The next morning, Bob Cropsey, the Yees and we drove to the Ghanaian border. Crossing it was something that no one we knew had any experience with and so we gathered a great deal of experience for everyone. I will try to avoid the inclination to bore you with detail, but it was quite a morning. You have to first understand that virtually no expatriate ever crosses from Togo into Ghana in this area – and they were having intertribal warfare, about which we were blissfully unaware. In short, the trip to the border took twice as long as expected, the Togolese police failed to stamp our passports after taking an inordinate amount of time to fill in their ledger, the Ghanaian customs officers went through every bag we had by hand, and the Ghanaian police were highly suspicious that the previous customs folks had given us the requisite forms certificates to fill in and after some phone calls, we were accompanied by the police to their commander 26 miles away. There, in full view of a Hummer with a machine gun mounted on top, a couple dozen of soldiers in uniform and sitting next to a burned-out house, we were grilled about why we didn’t have letters of invitation, medical licenses, and so on. We relied on a very clever defense – we told the truth and did so candidly. We got lectures about why we should have passport stamps from Togo, why we should respect the sovereignty of Ghana, why Ghana was as important as the US, why local security was important and so on. We agreed with all of it – and said we had complied as we had been instructed. An immigration officer got involved and we heard round two of the lectures. They finally called the head physician at Nalerigu and he wheedled them into letting us go. Finally, they did an about-face emotionally, stamped our passports and wished us a great day. They did promise to visit the hospital and see if we were telling the truth and to look at our papers. We took our passports and got out of there – two hours later than we planned and very sweaty. Later, Dr. Hewitt said they had tried that before – and he sent them to the supreme chief of this area who spanked them and sent them on their way. Dr. Hewitt clearly wasn’t too worried.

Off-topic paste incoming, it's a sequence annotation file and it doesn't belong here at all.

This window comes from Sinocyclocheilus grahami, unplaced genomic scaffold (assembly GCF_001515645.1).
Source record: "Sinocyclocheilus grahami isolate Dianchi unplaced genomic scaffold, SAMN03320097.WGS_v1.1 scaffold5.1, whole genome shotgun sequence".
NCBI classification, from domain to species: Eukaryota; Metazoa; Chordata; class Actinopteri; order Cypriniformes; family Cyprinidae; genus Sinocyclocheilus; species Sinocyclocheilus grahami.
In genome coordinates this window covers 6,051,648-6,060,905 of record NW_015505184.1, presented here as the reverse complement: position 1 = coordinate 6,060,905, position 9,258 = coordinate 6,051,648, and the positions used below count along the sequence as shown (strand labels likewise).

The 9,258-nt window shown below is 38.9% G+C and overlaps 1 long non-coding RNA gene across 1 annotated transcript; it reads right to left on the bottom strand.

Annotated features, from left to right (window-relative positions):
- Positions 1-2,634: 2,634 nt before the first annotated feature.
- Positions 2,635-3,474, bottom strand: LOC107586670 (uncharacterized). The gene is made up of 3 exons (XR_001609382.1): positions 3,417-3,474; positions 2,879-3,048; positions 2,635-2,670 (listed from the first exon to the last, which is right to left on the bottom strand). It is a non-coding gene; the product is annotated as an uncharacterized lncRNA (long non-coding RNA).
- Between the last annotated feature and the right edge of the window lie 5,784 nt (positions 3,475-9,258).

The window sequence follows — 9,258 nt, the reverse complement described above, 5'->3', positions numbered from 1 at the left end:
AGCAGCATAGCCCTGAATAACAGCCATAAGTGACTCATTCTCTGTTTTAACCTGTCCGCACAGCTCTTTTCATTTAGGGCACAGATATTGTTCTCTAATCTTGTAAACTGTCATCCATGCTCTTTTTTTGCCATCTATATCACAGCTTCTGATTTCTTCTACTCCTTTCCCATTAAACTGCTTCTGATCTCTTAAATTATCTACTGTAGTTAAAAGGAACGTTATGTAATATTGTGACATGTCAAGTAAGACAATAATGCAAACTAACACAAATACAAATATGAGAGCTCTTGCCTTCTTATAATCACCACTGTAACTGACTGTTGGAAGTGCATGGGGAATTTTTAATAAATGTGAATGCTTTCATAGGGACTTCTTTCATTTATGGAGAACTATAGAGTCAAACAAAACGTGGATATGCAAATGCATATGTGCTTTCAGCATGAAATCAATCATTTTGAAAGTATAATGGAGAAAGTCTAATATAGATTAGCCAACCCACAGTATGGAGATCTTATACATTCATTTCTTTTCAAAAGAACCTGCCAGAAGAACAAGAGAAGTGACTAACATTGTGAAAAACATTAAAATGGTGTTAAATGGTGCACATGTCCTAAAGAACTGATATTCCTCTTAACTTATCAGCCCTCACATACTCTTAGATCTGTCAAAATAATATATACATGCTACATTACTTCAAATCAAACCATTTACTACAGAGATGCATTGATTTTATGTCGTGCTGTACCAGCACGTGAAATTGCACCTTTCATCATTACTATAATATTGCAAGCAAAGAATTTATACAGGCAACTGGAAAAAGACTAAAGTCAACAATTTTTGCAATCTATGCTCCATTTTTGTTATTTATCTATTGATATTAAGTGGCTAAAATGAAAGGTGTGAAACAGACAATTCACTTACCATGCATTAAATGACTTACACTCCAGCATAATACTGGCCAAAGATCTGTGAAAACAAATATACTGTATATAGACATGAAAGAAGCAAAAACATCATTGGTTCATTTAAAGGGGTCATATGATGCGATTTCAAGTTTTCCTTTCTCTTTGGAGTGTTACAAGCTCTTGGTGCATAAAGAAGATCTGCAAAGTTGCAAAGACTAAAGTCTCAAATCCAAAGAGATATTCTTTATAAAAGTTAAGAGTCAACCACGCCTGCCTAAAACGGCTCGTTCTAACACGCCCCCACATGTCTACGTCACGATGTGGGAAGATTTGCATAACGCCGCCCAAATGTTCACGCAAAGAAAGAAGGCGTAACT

After a tour, Bob Cropsey and the Yees drove on, heading for Accra via the Tamale airport.
The Nalerigu Baptist Medical Centre where we are now is like many mission hospitals we know of, a leprosarium turned hospital. It was founded through the joint efforts and vision of the Ghanaian Baptist Convention (Gold Coast Baptist Conference) and the International Mission Board (Foreign Mission Board at that time) in 1958. Currently, the BMC is a 123 bed hospital whose reputation brings people from as far south as Accra, as far east as Togo and Nigeria, and as far north as Burkina Faso and Mali. Most recent yearly statistics are as follows: 60,000 outpatient visits, 10,000 inpatients, 1,200 major operations, and 2,500-3,000 minor procedures.
Earl Hewitt, a family practitioner who clearly loves his job and the people, lives here with his family and is the only career missionary physician here now since the Southern Baptists transferred ownership a few years ago. The George Faile Foundation (named after one of the missionaries who served here) is trying to help financially and with supplies. There are two Southern Baptist church planters stationed here as well. The rest of the expatriate faculty members are short-term, covering time frames of 1 – 12 months. They have a young female surgeon from the Midwest here at the present time but she will be here for just one year total. I have the greatest admiration for Earl and his family who are sticking it out in this tremendous heat and humidity and in the face of diminished support for the medical work.
We were under the impression that we could function well with English here, but that is not so. The more highly educated employees and patients can communicate with us in English but most patients speak tribal languages, the most common of which is Mampruli. The clinics are huge and trying to help requires an interpreter at all times.
We have one more week left here before heading home next weekend. It is perhaps the most difficult time I (Bruce) have had in a mission hospital since the very first experience in the Amazon. The reasons are multiple but I want to be both effective and a blessing here. Please keep us in your prayers
Yours and His, for the peoples of Africa
Bruce with Micky and Sean